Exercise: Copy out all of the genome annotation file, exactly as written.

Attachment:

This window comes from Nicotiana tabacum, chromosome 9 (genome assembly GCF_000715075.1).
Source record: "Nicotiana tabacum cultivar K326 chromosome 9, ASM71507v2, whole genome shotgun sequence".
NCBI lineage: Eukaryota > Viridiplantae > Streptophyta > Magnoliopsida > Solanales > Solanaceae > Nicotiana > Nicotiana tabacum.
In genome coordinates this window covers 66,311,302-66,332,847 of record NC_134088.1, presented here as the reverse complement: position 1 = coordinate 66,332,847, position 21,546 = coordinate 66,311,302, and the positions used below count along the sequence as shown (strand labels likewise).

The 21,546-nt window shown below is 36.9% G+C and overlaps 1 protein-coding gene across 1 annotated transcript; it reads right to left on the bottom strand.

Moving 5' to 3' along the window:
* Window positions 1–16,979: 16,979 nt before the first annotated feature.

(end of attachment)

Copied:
This window comes from Nicotiana tabacum, chromosome 9 (genome assembly GCF_000715075.1).
Source record: "Nicotiana tabacum cultivar K326 chromosome 9, ASM71507v2, whole genome shotgun sequence".
NCBI lineage: Eukaryota > Viridiplantae > Streptophyta > Magnoliopsida > Solanales > Solanaceae > Nicotiana > Nicotiana tabacum.
In genome coordinates this window covers 66,311,302-66,332,847 of record NC_134088.1, presented here as the reverse complement: position 1 = coordinate 66,332,847, position 21,546 = coordinate 66,311,302, and the positions used below count along the sequence as shown (strand labels likewise).

The 21,546-nt window shown below is 36.9% G+C and overlaps 1 protein-coding gene across 1 annotated transcript; it reads right to left on the bottom strand.

Moving 5' to 3' along the window:
* Window positions 1–16,979: 16,979 nt before the first annotated feature.